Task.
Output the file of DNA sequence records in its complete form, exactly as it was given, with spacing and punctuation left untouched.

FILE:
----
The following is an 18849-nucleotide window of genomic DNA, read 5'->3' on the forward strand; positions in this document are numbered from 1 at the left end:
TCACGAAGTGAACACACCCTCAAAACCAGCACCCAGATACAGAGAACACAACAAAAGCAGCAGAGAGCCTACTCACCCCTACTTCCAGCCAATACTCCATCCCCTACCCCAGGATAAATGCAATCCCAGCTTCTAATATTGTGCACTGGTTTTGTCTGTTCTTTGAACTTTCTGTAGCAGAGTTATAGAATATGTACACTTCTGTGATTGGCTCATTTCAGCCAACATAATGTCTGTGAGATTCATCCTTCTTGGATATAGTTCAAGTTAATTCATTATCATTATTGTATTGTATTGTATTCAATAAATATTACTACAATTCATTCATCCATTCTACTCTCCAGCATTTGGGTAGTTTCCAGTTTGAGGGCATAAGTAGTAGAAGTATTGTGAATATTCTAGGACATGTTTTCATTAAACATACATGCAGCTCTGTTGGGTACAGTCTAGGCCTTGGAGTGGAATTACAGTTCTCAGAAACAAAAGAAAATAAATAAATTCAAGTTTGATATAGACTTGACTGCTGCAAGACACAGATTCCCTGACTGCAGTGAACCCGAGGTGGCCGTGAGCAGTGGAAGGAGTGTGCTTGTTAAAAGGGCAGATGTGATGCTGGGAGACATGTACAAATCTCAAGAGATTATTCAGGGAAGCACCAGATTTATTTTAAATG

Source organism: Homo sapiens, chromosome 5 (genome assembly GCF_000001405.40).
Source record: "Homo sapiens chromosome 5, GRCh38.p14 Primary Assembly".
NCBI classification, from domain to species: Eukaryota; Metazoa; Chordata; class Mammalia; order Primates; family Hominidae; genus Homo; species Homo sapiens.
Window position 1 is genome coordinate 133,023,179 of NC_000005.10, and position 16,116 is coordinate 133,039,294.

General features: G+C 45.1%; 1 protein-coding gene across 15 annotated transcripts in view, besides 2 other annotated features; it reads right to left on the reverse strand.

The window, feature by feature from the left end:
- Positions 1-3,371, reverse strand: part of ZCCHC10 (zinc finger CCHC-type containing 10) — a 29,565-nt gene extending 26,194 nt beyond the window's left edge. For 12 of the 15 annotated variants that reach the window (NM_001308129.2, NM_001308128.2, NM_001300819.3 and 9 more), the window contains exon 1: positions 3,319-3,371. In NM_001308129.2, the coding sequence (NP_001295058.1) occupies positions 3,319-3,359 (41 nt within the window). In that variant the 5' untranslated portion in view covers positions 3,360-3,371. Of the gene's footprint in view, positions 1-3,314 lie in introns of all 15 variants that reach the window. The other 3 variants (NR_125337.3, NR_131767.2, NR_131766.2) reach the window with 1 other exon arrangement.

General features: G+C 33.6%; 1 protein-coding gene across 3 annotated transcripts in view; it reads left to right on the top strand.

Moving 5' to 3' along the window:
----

The following is an 18849-nucleotide window of genomic DNA, read 5'->3' on the forward strand; positions in this document are numbered from 1 at the left end:
TCACGAAGTGAACACACCCTCAAAACCAGCACCCAGATACAGAGAACACAACAAAAGCAGCAGAGAGCCTACTCACCCCTACTTCCAGCCAATACTCCATCCCCTACCCCAGGATAAATGCAATCCCAGCTTCTAATATTGTGCACTGGTTTTGTCTGTTCTTTGAACTTTCTGTAGCAGAGTTATAGAATATGTACACTTCTGTGATTGGCTCATTTCAGCCAACATAATGTCTGTGAGATTCATCCTTCTTGGATATAGTTCAAGTTAATTCATTATCATTATTGTATTGTATTGTATTCAATAAATATTACTACAATTCATTCATCCATTCTACTCTCCAGCATTTGGGTAGTTTCCAGTTTGAGGGCATAAGTAGTAGAAGTATTGTGAATATTCTAGGACATGTTTTCATTAAACATACATGCAGCTCTGTTGGGTACAGTCTAGGCCTTGGAGTGGAATTACAGTTCTCAGAAACAAAAGAAAATAAATAAATTCAAGTTTGATATAGACTTGACTGCTGCAAGACACAGATTCCCTGACTGCAGTGAACCCGAGGTGGCCGTGAGCAGTGGAAGGAGTGTGCTTGTTAAAAGGGCAGATGTGATGCTGGGAGACATGTACAAATCTCAAGAGATTATTCAGGGAAGCACCAGATTTATTTTAAATG

Source organism: Homo sapiens, chromosome 5 (genome assembly GCF_000001405.40).
Source record: "Homo sapiens chromosome 5, GRCh38.p14 Primary Assembly".
NCBI classification, from domain to species: Eukaryota; Metazoa; Chordata; class Mammalia; order Primates; family Hominidae; genus Homo; species Homo sapiens.
Window position 1 is genome coordinate 133,023,179 of NC_000005.10, and position 16,116 is coordinate 133,039,294.

General features: G+C 45.1%; 1 protein-coding gene across 15 annotated transcripts in view, besides 2 other annotated features; it reads right to left on the reverse strand.

The window, feature by feature from the left end:
- Positions 1-3,371, reverse strand: part of ZCCHC10 (zinc finger CCHC-type containing 10) — a 29,565-nt gene extending 26,194 nt beyond the window's left edge. For 12 of the 15 annotated variants that reach the window (NM_001308129.2, NM_001308128.2, NM_001300819.3 and 9 more), the window contains exon 1: positions 3,319-3,371. In NM_001308129.2, the coding sequence (NP_001295058.1) occupies positions 3,319-3,359 (41 nt within the window). In that variant the 5' untranslated portion in view covers positions 3,360-3,371. Of the gene's footprint in view, positions 1-3,314 lie in introns of all 15 variants that reach the window. The other 3 variants (NR_125337.3, NR_131767.2, NR_131766.2) reach the window with 1 other exon arrangement.

General features: G+C 33.6%; 1 protein-coding gene across 3 annotated transcripts in view; it reads left to right on the top strand.

Moving 5' to 3' along the window: